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Coyte G. Cooper

Upon being hired as an assistant wrestling coach at a National Collegiate Athletic Association (NCAA) Division I program, you have learned that your head coach has given you the task of spearheading the marketing efforts for the upcoming season. With little knowledge in this area, you have decided to apply to the National Wrestling Coaches Association (NWCA) Leadership Academy in August at their annual convention. After being accepted, you have learned that a primary emphasis of the academy is providing coaches with the skill sets necessary to be the CEO of their program. As you attend the different sessions at the academy, there are a variety of different traditional and new media marketing initiatives that are presented as potential strategies to grow programs at the local level. With a goal of increasing attendance and social media followers, you are now presented with the challenge of developing a plan to better market the program moving forward.

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Coyte G. Cooper and David Pierce

With the growing popularity of the Internet as a communication medium, National Collegiate Athletic Association (NCAA) athletic departments have turned to their Web sites to build interest in their product among consumers. As sites continue to develop traffic, it is important to examine the coverage being provided on the home Web pages to determine whether equitable coverage is being allocated to men’s and women’s nonrevenue sport teams. The current research featured a content analysis of NCAA divisional Web-site coverage during an academic school year. From a broad perspective, the results indicated that only Division III provided equitable gender and individual team coverage allocations on its home Web pages. In contrast, the data also supported the notion that Division I athletic programs (Football Bowl Subdivision [FBS] and Football Championship Subdivision [FCS]) provided significantly more coverage to men’s baseball, men’s basketball, and men’s football than nonrevenue-sport teams. The FBS and FCS coverage inequalities are discussed in depth in the article.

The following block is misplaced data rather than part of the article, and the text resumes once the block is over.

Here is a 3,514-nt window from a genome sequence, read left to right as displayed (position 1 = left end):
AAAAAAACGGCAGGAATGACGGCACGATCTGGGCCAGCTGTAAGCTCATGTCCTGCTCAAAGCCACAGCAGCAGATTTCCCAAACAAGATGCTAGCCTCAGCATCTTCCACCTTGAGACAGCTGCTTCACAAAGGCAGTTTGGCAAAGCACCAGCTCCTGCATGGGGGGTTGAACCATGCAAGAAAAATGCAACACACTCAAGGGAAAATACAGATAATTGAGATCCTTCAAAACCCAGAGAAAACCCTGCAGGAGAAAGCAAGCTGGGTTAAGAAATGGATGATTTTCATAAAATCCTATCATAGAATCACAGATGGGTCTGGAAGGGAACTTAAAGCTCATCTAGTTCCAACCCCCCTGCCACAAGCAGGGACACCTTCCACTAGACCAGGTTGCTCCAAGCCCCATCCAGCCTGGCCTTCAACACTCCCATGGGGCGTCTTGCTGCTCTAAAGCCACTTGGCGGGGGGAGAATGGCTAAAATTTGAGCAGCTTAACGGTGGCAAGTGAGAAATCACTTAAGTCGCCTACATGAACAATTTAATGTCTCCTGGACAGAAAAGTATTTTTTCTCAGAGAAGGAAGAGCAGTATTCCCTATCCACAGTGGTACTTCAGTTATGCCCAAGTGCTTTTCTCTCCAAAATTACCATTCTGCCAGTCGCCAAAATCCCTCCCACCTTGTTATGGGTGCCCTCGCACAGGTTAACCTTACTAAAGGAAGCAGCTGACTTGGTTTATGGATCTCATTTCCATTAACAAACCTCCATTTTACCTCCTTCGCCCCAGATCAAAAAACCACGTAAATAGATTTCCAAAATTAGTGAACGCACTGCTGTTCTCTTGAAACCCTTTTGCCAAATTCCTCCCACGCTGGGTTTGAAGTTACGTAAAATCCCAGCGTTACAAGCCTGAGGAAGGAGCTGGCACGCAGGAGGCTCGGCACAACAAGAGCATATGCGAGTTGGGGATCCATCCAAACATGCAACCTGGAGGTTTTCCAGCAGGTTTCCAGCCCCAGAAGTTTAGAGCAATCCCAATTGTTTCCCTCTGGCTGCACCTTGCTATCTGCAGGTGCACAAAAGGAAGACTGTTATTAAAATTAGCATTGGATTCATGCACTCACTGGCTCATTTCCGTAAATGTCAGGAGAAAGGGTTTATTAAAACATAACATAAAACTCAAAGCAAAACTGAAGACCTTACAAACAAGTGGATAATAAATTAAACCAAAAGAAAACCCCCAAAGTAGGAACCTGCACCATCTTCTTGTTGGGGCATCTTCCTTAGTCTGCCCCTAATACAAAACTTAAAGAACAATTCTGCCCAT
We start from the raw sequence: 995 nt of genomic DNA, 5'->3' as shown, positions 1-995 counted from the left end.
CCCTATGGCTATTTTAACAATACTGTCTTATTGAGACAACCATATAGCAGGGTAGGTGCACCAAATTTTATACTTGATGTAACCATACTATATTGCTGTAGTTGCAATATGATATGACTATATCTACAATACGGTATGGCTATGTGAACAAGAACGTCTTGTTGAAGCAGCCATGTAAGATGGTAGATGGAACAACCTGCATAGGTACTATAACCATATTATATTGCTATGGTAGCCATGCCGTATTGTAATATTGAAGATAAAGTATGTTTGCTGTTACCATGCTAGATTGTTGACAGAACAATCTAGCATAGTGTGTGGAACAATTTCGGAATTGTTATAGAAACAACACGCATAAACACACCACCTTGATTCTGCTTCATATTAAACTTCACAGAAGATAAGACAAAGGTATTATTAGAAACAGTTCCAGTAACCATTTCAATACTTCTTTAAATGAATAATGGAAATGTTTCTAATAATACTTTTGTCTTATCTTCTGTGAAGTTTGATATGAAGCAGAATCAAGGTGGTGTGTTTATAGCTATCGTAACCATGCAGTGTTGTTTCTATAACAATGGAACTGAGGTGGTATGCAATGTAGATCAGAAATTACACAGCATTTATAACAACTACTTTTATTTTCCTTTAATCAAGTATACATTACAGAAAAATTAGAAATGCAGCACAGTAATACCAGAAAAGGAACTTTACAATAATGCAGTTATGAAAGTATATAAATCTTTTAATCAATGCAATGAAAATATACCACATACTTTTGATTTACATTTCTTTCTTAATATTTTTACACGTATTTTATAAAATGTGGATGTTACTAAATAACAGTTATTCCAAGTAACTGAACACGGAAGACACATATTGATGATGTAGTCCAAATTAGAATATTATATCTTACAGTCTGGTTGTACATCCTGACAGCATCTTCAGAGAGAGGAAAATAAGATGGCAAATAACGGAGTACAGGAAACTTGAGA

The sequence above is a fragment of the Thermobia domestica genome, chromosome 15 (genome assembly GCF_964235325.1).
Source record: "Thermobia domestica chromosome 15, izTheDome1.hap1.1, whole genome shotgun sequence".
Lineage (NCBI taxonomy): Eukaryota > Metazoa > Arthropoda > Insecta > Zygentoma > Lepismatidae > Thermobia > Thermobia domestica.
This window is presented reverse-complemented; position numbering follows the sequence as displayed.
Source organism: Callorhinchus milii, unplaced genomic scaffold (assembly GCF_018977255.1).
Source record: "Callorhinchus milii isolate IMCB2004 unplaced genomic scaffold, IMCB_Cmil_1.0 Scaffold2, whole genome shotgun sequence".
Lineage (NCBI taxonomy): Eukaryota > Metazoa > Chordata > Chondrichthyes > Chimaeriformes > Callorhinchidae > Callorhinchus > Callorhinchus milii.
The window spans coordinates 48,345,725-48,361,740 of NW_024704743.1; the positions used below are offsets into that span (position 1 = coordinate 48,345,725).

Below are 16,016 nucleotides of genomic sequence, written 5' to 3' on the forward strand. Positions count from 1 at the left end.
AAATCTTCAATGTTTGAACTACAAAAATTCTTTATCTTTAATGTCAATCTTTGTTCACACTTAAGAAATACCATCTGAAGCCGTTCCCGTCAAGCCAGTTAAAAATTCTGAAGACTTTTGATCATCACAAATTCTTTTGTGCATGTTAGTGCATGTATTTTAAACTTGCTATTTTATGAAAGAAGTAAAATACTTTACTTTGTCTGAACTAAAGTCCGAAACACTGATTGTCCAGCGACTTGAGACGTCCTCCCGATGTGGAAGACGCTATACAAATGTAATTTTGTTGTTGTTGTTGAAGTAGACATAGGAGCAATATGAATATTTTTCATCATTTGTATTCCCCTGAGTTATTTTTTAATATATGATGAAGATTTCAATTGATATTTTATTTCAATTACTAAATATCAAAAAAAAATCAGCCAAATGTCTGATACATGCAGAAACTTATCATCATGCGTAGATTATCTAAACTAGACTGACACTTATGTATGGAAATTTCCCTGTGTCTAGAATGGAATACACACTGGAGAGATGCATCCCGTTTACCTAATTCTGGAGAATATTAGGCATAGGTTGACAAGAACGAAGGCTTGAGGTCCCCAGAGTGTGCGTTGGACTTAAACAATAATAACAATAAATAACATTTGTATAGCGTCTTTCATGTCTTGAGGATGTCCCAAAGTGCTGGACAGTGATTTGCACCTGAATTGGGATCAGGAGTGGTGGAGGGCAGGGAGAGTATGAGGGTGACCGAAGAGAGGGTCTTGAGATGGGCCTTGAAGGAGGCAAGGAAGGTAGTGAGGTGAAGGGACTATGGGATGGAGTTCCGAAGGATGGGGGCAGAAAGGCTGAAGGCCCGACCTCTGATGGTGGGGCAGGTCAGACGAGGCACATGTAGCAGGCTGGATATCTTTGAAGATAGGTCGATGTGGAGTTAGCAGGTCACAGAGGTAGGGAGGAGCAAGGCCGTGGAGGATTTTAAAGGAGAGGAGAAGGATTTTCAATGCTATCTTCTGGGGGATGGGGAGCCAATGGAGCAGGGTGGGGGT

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Coyte G. Cooper and Richard M. Southall

Over the past few decades, college sport in the United States has increasingly adopted a commercial institutional logic when engaging in an athletics “arms race.” With decisions by some athletic directors to eliminate certain nonrevenue Olympic sport programs for spending reallocation, it stands to reason that programs such as men’s wrestling will need to enhance their revenue streams to remain viable in future years. The purpose of the study was to investigate the motivational preferences of online wrestling consumers (N = 451) to provide a core foundation for the development of strategies to enhance interest in the college-wrestling product. In addition to illustrating that online consumers responded most favorably to the sport-related wrestling motives, the data also supported the notion that the motivational preferences of consumers varied when focusing on the demographic information of participants.